The NHLPA and Realignment

The Latest From The NHLPA On The Realignment Issue:

PA still gathering feedback from members on realignment. Exec board will decide this week whether to make call itself or hold full PA vote.

There’s a fight going on here that the fans should be paying attention to. The problem is, it’s a quiet one so it’s easy to miss.

Welcome to the world of Donald Fehr. 

If you think back to the previous work stoppage — not the one we’re dealing with this season, but the one before — the owners made big noises about wanting to make the players partners in the game, and that was part of the “concessions” that helped bring the agreement and the new CBA. 

The owners quickly made clear the whole concept was a sham; they put a couple of players on the competition committee, which was routinely ignored, to the point Martin Brodeur quit as a waste of time. And that was the most progressive aspect of “partnering”. In pretty much every other aspect of the game, the players were quickly told to go back to playing and leave the hard business stuff to the owners. 

Sometimes I think the owners forget that players have memories. And they remember this stuff. And so when a situation happens where they can “return the favor”, they will. 

After that CBA, the NHLPA spasmed, Kelly was dumped, and the players went off and decided to get serious about being a players association, and ultimately hired Donald Fehr. 

And you see Fehr at work here. One of the tenets that Fehr works under is that the players should be a business partner with the owners; everyone works together and everyone grows the game together and everyone wins. Baseball gave up on the idea that the players were property and shouldn’t have a say in business matters slowly and with great pain — just look at the hundreds of millions of dollars lost to the collusion lawsuits. But ultimately, between the work of Marvin Miller and Donald Fehr, the players were taught to get involved and be informed, the owners figured out it was better to work together than fight each other, and baseball has prospered. 

In hockey, it’s not as bad as it was in baseball in the collusion days, but you still hear the word “asset” thrown around talking about players far too often, and hockey has definitely moved back into the mode of “these are the things the owners decide, and the union should stay out of it”. To say that this doesn’t sit well with the players and Fehr is an understatement. 

But don’t expect outright war. The thing the hockey owners haven’t seemed to figure out yet is that Fehr plays a long game, looks for situations he can take advantage of and us them to his advantage. With realignment, the owners went off and made decisions without consulting the players, which gave Fehr an opportunity to push his “players are partners” agenda, and quietly threaten to bollix up the entire situation by shoving it into arbitration or even court. The owners realized that even if they ultimately won out that fight, it’d cause massive delays, and they might lose. So they backed off and agreed to bring the players into the discussion.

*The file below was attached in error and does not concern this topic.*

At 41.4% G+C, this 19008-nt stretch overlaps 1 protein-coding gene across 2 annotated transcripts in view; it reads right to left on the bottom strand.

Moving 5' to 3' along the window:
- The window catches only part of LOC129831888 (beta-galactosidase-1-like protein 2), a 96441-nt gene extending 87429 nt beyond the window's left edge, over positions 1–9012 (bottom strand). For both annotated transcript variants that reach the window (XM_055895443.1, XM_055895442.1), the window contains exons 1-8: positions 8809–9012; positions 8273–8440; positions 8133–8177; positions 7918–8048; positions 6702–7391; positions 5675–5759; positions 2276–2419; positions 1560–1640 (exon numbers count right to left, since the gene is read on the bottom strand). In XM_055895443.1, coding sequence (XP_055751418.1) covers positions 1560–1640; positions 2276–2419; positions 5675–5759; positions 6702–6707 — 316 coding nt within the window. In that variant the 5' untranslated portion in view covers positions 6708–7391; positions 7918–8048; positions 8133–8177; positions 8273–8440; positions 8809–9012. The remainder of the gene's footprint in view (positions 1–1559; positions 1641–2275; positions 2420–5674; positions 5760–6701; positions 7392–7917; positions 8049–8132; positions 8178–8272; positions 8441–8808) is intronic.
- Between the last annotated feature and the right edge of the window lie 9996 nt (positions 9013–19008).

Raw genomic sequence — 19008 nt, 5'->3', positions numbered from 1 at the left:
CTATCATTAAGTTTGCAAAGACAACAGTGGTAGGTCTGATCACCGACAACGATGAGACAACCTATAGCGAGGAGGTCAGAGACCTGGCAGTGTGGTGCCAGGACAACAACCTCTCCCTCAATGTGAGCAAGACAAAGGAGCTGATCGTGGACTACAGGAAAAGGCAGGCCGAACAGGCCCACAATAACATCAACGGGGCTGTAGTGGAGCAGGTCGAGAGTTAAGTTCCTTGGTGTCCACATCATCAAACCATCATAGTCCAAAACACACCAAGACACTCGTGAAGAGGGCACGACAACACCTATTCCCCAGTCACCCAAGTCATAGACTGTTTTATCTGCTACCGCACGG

Which they did. Sort of. After the decisions were done. Which isn’t what the players want. And the owners did it by offering the players the final decision to approve, and a short deadline to approve it, and more or less demanded a rubber-stamp on the decision. 

Not surprisingly, the players have decided they aren’t sure they like this plan (because, well, they weren’t in on the formation of it, among other things). And not surprisingly, it’s taking the union a lot longer to evaluate and vote on the plan than the owners asked for. Just going through the process, folks. Sorry about that (unspoken hint: if we’d been in the discussion EARLIER, this might all go faster… hint). By slipping this past the owners deadline, they create some minor heartburn for the owners. 

I expect the players will ratify re-alignment. Eventually. But along the way, Fehr has made it clear that the players have a say in these kinds of decisions, and ultimately, maneuvered the owners into agreeing to that (the owners, honestly, made that easy). And when the owners then tried to turn that into a rubber-stamp of what the owners decided to do, the players have turned it into a minor crisis as a way of spanking the owners on the wrist. 

That’s how Fehr likes to work. Not outright war, but smaller situations that allow him to push his agenda and manipulate the other side into an agreement that sets a precedent. And that precedent is then used on future, generally bigger targets (“we were involved in that decisions. How can we not be part of this one?”); a big target is going to be the next round of television deals — you can bet Fehr wants the players in on those talks, and the owners want no part of it. 

I’ll sell popcorn. But right now, the owners aren’t winning these fights, and Fehr and the players are. And they may seem like relatively small ones, but a poker player that wins a lot of small pots still ends the evening with a large stack to cash in. 

Fehr is doing a good job of accumulating chips, too, almost without it being noticed.